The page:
The Acentos Review


She reached for a small strip of paper in her pocket, a receipt from the pharmacy where she had stopped to buy Eleuterio medicine.  Clenching a black public phone between her neck and shoulder, her hand swept across the small piece of paper in a rush of flowing strokes.  She wrote in blue ink:  Jose, Saturday, 10am, Juanita’s.

Tijuana was too much for Eleuterio at that age, too many cars, too many shops, too many merchants selling candies and bright plastic trinkets, none of which his Tía Angela would buy for him.  The three day bus ride had left him tired, feverish, and already he missed his cousins.  All he had been able to do for fun was to scribble little crayon drawings on the margins of newspapers.  His nose had started bleeding, and his tía had dabbed the blood off and made him drink a bitter purple liquid.  He stretched his legs and was glad when his tía told him they had made it to the city of Tijuana. 


But they had only come there to get to Los Estados Unidos. The name sounded boring, but all along the three-day bus ride his tía had talked about it like it would be a new world, with a brighter sun and a bluer sky.  “The sun will be brighter there mijo,” she said while she stroked his hair, “everything’s going to be brighter—it’s going to be better.”  The bus ride had left them sweaty and tired, but they had luck, it was only their second day in the city and they had found a coyote that they could afford.  He knew a coyote was a kind of man who got you to Los Estados Unidos, probably because he was really fast. He knew about him because he had overheard his tía that morning.  They were at the lady’s house where they had spent the night, and his tía was helping him look nice in his nice blue shirt with the Mickey Mouse sown on the pocket. While she got him ready she talked to the lady, and they called the man coyote.

Eleuterio imagined him to have a shiny nose and maybe sharp yellow eyes.  But when they met him at Juanita’s Tacos y Antojitos—at the end of the corridor near the bathroom—he just sat down at their booth, in jeans and a gray t-shirt, and told them his name was Jose.  He didn’t even look old, maybe as old as Eleuterio’s cousin Edgar who was studying at the University back home.  He did look fast though.  He had thick eyebrows that streaked his brow, a broad nose, and dark forearms wiry with muscles.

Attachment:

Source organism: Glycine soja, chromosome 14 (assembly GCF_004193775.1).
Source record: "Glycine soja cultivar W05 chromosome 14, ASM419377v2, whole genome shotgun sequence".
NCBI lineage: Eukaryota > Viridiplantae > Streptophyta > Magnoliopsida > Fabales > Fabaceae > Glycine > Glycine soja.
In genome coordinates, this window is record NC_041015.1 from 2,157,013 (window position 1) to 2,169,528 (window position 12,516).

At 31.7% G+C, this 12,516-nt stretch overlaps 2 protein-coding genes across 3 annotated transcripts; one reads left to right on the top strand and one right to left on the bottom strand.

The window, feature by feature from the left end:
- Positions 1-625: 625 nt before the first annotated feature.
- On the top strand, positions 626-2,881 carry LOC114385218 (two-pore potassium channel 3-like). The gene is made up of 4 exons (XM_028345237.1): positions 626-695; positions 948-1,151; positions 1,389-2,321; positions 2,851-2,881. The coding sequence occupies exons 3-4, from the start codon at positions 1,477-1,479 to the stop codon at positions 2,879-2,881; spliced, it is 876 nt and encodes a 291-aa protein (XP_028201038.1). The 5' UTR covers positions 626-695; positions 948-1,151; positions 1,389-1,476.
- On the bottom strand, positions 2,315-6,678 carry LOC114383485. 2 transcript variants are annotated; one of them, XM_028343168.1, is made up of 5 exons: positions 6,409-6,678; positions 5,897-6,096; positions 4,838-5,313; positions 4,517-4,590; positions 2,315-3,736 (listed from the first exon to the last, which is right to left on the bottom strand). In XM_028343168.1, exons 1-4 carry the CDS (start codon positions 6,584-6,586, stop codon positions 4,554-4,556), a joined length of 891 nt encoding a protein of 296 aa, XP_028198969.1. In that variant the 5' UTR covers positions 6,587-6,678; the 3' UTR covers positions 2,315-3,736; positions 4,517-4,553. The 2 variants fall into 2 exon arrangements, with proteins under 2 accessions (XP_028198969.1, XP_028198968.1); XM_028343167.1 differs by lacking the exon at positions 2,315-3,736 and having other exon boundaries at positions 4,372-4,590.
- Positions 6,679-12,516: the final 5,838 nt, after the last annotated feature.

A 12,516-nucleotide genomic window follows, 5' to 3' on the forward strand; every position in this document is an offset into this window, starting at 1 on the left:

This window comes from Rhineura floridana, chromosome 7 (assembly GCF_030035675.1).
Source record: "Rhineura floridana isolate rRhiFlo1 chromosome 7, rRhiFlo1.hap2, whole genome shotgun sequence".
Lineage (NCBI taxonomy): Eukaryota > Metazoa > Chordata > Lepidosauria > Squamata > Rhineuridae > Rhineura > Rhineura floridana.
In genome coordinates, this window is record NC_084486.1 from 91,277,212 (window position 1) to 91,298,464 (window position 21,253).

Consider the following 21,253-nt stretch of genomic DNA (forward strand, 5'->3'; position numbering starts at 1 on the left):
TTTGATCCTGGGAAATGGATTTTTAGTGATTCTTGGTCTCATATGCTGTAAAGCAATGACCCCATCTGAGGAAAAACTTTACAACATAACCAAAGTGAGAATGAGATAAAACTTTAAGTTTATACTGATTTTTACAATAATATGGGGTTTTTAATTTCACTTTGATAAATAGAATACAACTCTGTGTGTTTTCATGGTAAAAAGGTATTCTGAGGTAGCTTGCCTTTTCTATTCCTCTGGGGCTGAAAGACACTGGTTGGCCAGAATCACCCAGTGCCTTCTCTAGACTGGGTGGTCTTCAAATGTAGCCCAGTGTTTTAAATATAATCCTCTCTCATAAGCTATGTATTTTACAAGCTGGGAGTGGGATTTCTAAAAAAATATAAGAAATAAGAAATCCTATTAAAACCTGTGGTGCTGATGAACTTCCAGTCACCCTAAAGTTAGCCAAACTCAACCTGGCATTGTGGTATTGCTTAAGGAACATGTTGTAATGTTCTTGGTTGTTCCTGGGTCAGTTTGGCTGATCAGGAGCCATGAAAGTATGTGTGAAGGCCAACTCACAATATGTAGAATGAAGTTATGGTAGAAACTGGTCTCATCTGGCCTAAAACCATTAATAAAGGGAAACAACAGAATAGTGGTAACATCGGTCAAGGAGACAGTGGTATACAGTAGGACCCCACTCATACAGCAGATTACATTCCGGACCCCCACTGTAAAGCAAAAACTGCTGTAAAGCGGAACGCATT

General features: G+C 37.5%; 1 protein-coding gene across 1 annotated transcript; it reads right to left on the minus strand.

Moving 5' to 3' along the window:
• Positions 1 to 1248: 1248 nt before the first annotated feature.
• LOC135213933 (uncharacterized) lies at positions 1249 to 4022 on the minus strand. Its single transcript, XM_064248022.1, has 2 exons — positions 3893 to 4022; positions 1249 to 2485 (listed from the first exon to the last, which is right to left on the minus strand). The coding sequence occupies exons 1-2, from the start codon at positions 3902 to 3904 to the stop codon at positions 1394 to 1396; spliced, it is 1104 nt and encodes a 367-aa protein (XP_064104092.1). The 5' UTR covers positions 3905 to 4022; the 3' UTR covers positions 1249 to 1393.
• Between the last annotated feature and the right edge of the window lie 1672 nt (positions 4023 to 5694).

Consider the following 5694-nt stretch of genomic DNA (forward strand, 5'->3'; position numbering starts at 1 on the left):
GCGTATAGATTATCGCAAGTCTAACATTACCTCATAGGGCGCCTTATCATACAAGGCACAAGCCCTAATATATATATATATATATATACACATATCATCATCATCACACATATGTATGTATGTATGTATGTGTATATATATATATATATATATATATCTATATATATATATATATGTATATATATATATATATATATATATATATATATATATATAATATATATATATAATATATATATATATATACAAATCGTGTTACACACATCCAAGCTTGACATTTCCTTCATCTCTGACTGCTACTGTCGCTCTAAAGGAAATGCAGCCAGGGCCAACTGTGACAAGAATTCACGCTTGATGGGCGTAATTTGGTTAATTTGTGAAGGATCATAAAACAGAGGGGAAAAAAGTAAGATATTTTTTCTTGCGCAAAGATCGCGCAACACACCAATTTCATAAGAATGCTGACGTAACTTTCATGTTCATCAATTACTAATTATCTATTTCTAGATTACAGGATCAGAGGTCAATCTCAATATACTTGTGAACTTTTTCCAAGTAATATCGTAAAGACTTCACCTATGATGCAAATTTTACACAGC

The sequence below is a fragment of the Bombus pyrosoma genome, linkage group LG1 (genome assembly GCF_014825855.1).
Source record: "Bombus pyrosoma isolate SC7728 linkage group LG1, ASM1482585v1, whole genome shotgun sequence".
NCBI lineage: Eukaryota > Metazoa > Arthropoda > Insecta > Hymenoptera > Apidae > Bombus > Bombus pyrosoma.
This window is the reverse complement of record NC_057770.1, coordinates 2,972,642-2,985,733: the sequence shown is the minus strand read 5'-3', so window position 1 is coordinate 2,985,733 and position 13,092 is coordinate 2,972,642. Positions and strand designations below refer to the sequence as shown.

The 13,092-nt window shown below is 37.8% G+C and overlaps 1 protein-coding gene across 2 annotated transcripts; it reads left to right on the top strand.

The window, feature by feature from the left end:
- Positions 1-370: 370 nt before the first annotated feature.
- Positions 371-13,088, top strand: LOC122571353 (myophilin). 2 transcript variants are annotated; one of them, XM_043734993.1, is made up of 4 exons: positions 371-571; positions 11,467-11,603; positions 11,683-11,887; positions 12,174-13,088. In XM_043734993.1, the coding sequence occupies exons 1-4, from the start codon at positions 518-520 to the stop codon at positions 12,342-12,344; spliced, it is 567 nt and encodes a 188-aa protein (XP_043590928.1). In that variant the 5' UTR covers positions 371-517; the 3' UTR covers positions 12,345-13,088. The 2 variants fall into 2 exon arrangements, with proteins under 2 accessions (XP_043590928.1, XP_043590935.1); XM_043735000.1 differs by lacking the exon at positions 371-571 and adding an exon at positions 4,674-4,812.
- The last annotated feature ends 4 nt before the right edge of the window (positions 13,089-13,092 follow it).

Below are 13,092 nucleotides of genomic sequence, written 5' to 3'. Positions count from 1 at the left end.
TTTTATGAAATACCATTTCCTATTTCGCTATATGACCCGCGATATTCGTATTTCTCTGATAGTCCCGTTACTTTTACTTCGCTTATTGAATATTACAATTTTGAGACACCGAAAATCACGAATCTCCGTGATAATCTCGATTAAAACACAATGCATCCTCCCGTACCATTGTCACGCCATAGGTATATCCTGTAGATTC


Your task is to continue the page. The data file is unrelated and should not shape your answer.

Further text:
Tía Angela handed Jose a shiny plastic card across the table.  As she held it out to him in her small, calloused hands, Eleuterio caught a glimpse of it: there was his tía, with her schoolgirl face and her dark almond eyes.  The card said: Maria Estrada.  His tía had told him the day before, “I’m your mom, alright mijo?  If anyone asks you, I’m your mom, and my name is Maria.  It’s just pretend.”  He didn’t really understand, but it would be easy enough to pretend—whenever he heard kids talk about moms, they sounded just like his tía.

Jose shook his head.  “There’s no way this is going to work. You don’t look thirty-two.  And I mean, just look at this thing.” He plucked at its rounded corner with his fingernail and a thin layer of plastic began peeling off. “Who made it for you?” 

“The man said it was good.”

“I’m sure he did, Jijo.”  Angela’s face slowly fell.  “Look, don’t worry,” he said, and handed the card back to her.  “You don’t need that trash.  I’ll get you and this little guy across.” He smiled at Eleuterio and turned back to Angela. “I know another way.” 

They took a bus through the city, passed sun drenched crowds, gleaming chrome on rudely noisy cars, vats of cooking pork lard on the street.  As they went the cars started to dwindle, the land started to rise up in hills and to dry off. Gusts of sand swirled around the bus’s tires when they reached their stop.  The three of them stepped out the bus’s hissing door, and Eleuterio squinted and smooshed his hand into his nose and blinked off the dust.  Angela took him by the hand, and as he walked with her he noticed the brands on snack wrappers that had been tossed on the ground: Sabritas, Jumex, Dubalin, all their various packages mummified by the dry heat.  The houses on these streets were small, their wooden walls and aluminum roofs beginning to sag slightly, like they were starting to melt.  They bought three bottles of water in a wooden changaro built onto the side of a house, then kept walking through the streets, their uneven, weed-cracked pavement, then they stopped by a shop that had its metal-grate-door closed, pulled across its front like a cage.  Angela leaned on the window sill of the shop’s yellow walls, and took Eleuterio in her arms briefly, before she let him slide down.